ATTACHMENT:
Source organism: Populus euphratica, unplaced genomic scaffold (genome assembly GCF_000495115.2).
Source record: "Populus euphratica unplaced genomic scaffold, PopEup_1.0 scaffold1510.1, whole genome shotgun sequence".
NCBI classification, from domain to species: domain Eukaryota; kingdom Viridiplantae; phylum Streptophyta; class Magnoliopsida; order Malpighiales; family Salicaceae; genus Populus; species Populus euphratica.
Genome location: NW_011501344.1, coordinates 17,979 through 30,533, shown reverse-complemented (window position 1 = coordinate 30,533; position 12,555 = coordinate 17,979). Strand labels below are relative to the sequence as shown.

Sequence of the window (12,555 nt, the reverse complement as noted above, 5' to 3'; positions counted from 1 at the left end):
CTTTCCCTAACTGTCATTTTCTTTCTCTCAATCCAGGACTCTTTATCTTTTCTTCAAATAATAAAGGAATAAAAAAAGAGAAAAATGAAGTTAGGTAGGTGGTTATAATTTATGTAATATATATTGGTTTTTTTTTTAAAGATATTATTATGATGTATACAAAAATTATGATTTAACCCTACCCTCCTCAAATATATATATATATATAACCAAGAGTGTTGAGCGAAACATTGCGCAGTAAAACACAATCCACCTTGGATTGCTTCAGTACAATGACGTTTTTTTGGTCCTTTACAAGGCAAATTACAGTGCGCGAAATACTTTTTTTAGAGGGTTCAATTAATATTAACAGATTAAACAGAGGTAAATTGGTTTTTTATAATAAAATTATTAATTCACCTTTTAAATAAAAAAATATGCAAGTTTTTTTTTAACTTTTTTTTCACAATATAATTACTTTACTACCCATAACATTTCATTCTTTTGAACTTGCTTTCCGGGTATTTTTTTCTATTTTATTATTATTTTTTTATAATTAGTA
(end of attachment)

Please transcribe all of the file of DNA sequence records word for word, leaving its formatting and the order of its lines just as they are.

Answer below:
Source organism: Populus euphratica, unplaced genomic scaffold (genome assembly GCF_000495115.2).
Source record: "Populus euphratica unplaced genomic scaffold, PopEup_1.0 scaffold1510.1, whole genome shotgun sequence".
NCBI classification, from domain to species: domain Eukaryota; kingdom Viridiplantae; phylum Streptophyta; class Magnoliopsida; order Malpighiales; family Salicaceae; genus Populus; species Populus euphratica.
Genome location: NW_011501344.1, coordinates 17,979 through 30,533, shown reverse-complemented (window position 1 = coordinate 30,533; position 12,555 = coordinate 17,979). Strand labels below are relative to the sequence as shown.

Sequence of the window (12,555 nt, the reverse complement as noted above, 5' to 3'; positions counted from 1 at the left end):
CTTTCCCTAACTGTCATTTTCTTTCTCTCAATCCAGGACTCTTTATCTTTTCTTCAAATAATAAAGGAATAAAAAAAGAGAAAAATGAAGTTAGGTAGGTGGTTATAATTTATGTAATATATATTGGTTTTTTTTTTAAAGATATTATTATGATGTATACAAAAATTATGATTTAACCCTACCCTCCTCAAATATATATATATATATAACCAAGAGTGTTGAGCGAAACATTGCGCAGTAAAACACAATCCACCTTGGATTGCTTCAGTACAATGACGTTTTTTTGGTCCTTTACAAGGCAAATTACAGTGCGCGAAATACTTTTTTTAGAGGGTTCAATTAATATTAACAGATTAAACAGAGGTAAATTGGTTTTTTATAATAAAATTATTAATTCACCTTTTAAATAAAAAAATATGCAAGTTTTTTTTTAACTTTTTTTTCACAATATAATTACTTTACTACCCATAACATTTCATTCTTTTGAACTTGCTTTCCGGGTATTTTTTTCTATTTTATTATTATTTTTTTATAATTAGTA